Tell us a bit about yourself Tom.
Hi, I’m Tom Morton, and at 61 years I’m probably the oldest amongst member of the ride captain team but having said that I’m still race fit and very experienced!
I’m from Ashford in Kent and my day job is with Kent County Council as a Driver Safety Trainer and Road Safety Officer.
How would you describe your cycling career so far?
I’ve been riding for over 50 years and still race track, Time Trials and the occasional road race. I’ve won Bronze medals at both National Masters and LVRC track championship level. Another high point in my cycling career was in 2013 when I was voted British Cycling Hero of the Year. I’ve ridden the London to Paris ride at least eight times now, some as a fundraiser for various charities and sometimes as a ride captain.
What does your training schedule look like?
Most of my training is in the Ashford area, however I head off to the sun and Majorca at least once a year, around March or April, then again in late September if I can, for training camps.
And how about your London | Paris experience?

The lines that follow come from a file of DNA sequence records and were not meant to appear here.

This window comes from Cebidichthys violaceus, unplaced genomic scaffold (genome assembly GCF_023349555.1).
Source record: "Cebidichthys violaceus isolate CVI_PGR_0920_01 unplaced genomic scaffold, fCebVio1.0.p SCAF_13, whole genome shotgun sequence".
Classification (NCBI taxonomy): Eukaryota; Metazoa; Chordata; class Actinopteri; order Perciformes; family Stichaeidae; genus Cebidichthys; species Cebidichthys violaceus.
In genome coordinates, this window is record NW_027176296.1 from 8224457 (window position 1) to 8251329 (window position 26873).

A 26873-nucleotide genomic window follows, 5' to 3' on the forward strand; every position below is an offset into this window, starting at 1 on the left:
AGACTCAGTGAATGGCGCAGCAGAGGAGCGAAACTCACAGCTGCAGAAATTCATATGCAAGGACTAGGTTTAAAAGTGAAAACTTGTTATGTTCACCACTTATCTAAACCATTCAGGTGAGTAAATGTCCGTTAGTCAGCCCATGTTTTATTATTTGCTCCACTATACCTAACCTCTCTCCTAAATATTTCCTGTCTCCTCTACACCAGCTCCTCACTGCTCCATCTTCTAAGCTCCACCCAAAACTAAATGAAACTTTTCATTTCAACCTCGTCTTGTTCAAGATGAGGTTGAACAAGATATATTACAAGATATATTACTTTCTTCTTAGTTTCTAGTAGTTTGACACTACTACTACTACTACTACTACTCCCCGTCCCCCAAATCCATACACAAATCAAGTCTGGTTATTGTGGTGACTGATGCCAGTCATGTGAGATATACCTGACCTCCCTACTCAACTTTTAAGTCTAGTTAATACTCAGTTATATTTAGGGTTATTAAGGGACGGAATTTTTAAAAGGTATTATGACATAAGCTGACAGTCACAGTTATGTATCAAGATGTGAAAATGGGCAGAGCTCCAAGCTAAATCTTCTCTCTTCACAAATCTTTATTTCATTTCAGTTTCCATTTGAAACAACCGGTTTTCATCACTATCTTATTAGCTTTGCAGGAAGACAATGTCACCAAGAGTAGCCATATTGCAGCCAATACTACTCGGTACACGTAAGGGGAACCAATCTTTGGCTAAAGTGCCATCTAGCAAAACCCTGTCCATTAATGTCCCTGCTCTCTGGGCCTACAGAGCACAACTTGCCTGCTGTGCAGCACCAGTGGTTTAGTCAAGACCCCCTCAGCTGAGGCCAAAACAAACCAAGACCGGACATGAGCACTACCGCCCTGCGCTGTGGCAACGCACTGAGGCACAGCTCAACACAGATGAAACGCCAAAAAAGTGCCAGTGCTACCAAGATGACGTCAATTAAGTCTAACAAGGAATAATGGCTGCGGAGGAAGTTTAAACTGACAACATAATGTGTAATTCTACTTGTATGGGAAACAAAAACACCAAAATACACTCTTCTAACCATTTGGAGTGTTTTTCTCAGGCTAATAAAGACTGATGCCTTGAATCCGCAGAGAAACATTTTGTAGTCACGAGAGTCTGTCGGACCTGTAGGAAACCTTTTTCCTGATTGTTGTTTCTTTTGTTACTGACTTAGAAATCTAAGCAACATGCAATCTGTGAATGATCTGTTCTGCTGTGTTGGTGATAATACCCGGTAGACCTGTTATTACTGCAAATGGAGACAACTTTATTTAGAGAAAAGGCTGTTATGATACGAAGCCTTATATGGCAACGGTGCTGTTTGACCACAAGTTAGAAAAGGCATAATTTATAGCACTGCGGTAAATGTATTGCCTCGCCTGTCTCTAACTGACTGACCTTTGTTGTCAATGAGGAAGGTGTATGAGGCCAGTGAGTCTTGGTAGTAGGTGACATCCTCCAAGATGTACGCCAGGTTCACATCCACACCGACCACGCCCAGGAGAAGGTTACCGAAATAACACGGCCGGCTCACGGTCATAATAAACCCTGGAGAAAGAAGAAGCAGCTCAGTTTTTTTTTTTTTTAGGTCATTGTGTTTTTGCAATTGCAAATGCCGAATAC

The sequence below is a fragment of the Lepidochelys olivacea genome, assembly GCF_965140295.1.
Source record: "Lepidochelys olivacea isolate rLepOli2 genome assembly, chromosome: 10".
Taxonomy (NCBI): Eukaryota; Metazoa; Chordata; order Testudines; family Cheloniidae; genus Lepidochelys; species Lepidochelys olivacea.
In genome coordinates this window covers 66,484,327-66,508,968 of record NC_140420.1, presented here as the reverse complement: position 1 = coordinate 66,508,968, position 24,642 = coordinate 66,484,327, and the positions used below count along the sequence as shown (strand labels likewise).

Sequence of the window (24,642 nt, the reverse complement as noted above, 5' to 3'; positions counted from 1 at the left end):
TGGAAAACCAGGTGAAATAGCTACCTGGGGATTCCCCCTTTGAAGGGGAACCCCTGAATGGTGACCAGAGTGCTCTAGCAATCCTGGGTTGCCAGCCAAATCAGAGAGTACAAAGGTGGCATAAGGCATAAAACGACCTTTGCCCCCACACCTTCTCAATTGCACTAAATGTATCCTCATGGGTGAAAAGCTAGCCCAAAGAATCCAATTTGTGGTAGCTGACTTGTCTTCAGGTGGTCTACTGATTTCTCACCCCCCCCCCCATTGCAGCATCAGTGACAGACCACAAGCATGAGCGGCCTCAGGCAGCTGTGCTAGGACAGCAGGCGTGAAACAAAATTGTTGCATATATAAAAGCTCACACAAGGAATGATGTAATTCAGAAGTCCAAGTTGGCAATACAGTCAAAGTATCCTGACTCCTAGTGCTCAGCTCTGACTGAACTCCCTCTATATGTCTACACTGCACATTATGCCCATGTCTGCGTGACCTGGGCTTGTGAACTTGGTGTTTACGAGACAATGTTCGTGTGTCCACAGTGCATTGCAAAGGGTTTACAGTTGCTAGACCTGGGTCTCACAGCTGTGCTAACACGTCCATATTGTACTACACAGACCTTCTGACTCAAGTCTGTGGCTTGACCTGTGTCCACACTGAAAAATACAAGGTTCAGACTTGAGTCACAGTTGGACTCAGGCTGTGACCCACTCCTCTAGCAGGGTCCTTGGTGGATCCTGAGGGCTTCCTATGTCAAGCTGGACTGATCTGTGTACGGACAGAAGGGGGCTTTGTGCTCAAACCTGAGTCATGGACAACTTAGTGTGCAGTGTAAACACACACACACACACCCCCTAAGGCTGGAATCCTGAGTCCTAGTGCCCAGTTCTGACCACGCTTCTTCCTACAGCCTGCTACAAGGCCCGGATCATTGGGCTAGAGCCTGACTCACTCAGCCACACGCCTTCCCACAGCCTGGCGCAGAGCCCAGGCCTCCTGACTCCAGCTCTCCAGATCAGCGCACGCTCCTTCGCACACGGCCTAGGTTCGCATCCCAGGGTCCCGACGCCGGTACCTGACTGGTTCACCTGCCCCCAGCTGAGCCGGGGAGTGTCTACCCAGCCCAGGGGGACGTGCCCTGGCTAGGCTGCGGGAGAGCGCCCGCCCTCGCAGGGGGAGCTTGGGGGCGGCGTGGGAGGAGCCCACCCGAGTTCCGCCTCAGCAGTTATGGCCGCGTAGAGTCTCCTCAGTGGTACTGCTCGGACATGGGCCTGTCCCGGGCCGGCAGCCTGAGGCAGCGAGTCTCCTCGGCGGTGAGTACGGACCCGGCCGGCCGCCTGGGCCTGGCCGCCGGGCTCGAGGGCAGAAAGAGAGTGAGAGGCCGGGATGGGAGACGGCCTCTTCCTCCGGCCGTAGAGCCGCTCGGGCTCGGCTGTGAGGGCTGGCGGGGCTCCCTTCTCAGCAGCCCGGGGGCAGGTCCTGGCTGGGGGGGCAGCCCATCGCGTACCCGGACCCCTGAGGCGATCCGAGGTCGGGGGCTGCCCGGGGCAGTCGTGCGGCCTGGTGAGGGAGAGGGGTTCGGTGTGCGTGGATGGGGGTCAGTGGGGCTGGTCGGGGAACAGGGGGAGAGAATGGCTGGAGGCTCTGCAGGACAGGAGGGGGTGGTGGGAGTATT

I have had the honour to be part of a team of ride captains on at least three London to Paris rides, some for Bloodwise and some other rides, and have helped the participants in the event realise their aims and objectives - by offering moral support and (on occasion) the helping hand on their back.
It takes a lot to top seeing the pleasure on the faces of the riders as they arrive in Paris at the end of four hard days in the saddle - knowing that I had played a part in their journey along with the support my team. I'm looking forward to joining the Bloodwise cyclists on their spic trip in September next year!
What are you top tips for our riders?
- Don't train when you are tired or unwell. It won't make you fitter, it'll only prolong your illness.
- Get used to eating and drinking as you ride - you'll need to do both a lot during the ride to Paris.
- Try and ride in group with others as much as possible. You'll be doing a lot of group riding on route to Paris, but it will also encourage you to ride further and faster and provide welcome company.
- There are only three parts of your body that touch the bike: your hands, feet and backside. Make sure you wear good quality gloves, shoes and shorts and that the bike fits you correctly. If not, riding will be uncomfortable and unpleasant.
- If you train in the winter when it's cold remember to wear layered clothing. Layers can be removed as it warms up and in cold weather the layers trap air that help keep you warm. They don't need to be thick but at least three layers of clothing on top of your body will keep body heat in. A hat also works well - and it can reduce heat loss by up to 60%. Always wear leg warmers in cold weather: your knees will love you in old age, trust me!
- Remember that training never gets easier only you get faster.